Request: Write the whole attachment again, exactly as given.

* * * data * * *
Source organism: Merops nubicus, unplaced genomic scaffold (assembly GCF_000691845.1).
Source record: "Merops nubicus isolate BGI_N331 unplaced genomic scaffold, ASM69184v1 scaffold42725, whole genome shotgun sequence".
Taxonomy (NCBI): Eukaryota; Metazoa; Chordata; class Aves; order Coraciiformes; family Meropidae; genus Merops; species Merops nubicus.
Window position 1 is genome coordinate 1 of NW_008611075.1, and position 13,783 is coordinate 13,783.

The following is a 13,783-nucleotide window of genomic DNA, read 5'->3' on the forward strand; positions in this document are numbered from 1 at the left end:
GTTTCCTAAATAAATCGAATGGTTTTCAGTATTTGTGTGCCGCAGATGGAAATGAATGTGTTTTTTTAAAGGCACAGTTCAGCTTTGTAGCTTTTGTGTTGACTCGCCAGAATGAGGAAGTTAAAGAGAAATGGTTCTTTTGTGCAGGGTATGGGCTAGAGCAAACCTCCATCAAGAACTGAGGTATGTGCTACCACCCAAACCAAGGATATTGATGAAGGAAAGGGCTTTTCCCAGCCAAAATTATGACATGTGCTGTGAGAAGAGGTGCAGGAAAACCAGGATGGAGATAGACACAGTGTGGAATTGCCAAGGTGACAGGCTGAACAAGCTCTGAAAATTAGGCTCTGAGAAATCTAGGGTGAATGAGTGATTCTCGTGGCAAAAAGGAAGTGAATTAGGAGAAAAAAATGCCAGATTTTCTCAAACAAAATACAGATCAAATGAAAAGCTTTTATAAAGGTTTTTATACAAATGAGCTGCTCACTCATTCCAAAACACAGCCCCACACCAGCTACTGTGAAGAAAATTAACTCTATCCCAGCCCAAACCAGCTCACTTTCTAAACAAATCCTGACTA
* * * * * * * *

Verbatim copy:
Source organism: Merops nubicus, unplaced genomic scaffold (assembly GCF_000691845.1).
Source record: "Merops nubicus isolate BGI_N331 unplaced genomic scaffold, ASM69184v1 scaffold42725, whole genome shotgun sequence".
Taxonomy (NCBI): Eukaryota; Metazoa; Chordata; class Aves; order Coraciiformes; family Meropidae; genus Merops; species Merops nubicus.
Window position 1 is genome coordinate 1 of NW_008611075.1, and position 13,783 is coordinate 13,783.

The following is a 13,783-nucleotide window of genomic DNA, read 5'->3' on the forward strand; positions in this document are numbered from 1 at the left end:
GTTTCCTAAATAAATCGAATGGTTTTCAGTATTTGTGTGCCGCAGATGGAAATGAATGTGTTTTTTTAAAGGCACAGTTCAGCTTTGTAGCTTTTGTGTTGACTCGCCAGAATGAGGAAGTTAAAGAGAAATGGTTCTTTTGTGCAGGGTATGGGCTAGAGCAAACCTCCATCAAGAACTGAGGTATGTGCTACCACCCAAACCAAGGATATTGATGAAGGAAAGGGCTTTTCCCAGCCAAAATTATGACATGTGCTGTGAGAAGAGGTGCAGGAAAACCAGGATGGAGATAGACACAGTGTGGAATTGCCAAGGTGACAGGCTGAACAAGCTCTGAAAATTAGGCTCTGAGAAATCTAGGGTGAATGAGTGATTCTCGTGGCAAAAAGGAAGTGAATTAGGAGAAAAAAATGCCAGATTTTCTCAAACAAAATACAGATCAAATGAAAAGCTTTTATAAAGGTTTTTATACAAATGAGCTGCTCACTCATTCCAAAACACAGCCCCACACCAGCTACTGTGAAGAAAATTAACTCTATCCCAGCCCAAACCAGCTCACTTTCTAAACAAATCCTGACTA